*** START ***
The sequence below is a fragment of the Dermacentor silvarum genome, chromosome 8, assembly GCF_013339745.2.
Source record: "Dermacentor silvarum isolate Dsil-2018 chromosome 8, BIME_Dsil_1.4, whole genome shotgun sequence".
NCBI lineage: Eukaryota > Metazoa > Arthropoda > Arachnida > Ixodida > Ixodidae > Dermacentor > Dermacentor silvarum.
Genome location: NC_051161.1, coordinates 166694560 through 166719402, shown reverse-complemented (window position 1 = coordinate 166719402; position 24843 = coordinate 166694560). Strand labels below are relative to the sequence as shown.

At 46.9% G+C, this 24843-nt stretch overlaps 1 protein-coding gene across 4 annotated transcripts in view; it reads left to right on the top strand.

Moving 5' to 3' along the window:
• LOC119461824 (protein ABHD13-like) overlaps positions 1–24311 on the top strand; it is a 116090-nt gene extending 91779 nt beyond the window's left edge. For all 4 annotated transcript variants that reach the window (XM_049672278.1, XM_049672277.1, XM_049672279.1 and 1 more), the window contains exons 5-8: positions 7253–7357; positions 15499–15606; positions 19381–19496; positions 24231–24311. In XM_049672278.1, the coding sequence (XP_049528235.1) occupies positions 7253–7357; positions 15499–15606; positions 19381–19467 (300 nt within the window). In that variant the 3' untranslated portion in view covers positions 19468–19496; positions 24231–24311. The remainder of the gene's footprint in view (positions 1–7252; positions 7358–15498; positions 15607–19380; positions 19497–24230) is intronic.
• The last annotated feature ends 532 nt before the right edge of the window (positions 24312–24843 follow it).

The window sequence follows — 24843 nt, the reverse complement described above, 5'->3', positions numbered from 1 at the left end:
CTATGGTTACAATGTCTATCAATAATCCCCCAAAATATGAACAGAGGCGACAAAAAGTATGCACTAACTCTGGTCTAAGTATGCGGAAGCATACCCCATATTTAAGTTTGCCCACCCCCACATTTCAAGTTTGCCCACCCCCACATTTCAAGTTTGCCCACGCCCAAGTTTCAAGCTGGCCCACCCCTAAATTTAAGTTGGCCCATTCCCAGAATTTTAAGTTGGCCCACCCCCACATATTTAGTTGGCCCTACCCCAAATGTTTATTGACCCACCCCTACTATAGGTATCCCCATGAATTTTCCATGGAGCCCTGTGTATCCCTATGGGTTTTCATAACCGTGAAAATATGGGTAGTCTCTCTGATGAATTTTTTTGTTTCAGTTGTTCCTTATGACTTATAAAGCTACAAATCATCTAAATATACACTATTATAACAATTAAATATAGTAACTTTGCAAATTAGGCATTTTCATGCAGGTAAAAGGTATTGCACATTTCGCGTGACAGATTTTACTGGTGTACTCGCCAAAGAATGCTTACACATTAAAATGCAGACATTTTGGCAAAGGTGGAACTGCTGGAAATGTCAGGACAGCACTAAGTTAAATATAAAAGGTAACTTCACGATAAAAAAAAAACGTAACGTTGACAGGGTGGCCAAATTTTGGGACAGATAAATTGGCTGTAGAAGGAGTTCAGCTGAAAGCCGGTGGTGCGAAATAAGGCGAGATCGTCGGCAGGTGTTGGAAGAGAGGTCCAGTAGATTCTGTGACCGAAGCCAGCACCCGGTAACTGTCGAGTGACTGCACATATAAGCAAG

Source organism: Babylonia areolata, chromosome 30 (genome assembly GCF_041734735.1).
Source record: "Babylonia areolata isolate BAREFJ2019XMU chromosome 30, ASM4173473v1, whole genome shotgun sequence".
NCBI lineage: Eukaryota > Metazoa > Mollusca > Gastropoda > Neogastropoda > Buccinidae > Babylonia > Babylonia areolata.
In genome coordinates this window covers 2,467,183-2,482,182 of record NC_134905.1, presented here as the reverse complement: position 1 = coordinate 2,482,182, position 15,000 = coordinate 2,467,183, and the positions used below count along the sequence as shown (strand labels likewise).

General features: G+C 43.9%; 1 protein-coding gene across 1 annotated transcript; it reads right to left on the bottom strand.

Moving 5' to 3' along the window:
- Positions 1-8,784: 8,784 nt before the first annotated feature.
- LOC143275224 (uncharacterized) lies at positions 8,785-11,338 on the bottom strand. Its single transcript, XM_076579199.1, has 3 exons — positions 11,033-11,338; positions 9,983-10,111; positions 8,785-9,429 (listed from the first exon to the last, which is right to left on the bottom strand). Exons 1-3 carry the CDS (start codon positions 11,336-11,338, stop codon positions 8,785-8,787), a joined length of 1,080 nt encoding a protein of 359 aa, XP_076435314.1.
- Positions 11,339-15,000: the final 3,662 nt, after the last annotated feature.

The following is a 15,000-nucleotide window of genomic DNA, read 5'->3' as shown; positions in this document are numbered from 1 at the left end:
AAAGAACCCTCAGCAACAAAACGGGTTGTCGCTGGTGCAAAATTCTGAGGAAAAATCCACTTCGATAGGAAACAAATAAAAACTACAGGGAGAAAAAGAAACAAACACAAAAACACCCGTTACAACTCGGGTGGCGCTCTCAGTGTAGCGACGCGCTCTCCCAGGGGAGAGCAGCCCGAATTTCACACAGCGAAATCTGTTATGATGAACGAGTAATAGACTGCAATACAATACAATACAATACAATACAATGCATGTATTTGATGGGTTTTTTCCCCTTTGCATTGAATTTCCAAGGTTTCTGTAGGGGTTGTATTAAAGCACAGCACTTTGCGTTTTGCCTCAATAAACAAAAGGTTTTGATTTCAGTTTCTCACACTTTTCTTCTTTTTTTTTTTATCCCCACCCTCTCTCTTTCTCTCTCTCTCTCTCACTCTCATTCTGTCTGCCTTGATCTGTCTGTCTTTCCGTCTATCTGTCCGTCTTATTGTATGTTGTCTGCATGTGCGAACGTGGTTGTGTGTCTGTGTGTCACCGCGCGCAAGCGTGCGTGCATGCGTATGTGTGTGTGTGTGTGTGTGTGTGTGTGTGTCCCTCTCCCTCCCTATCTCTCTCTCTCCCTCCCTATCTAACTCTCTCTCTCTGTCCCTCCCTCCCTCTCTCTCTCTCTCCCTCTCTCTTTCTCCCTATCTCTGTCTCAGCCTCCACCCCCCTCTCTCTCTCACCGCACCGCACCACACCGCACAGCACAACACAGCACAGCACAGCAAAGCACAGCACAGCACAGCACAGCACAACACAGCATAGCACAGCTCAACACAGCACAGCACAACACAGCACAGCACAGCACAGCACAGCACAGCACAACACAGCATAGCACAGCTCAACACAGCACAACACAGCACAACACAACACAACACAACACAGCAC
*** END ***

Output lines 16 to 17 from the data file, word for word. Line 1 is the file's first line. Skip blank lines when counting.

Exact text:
Moving 5' to 3' along the window:
- Positions 1-8,784: 8,784 nt before the first annotated feature.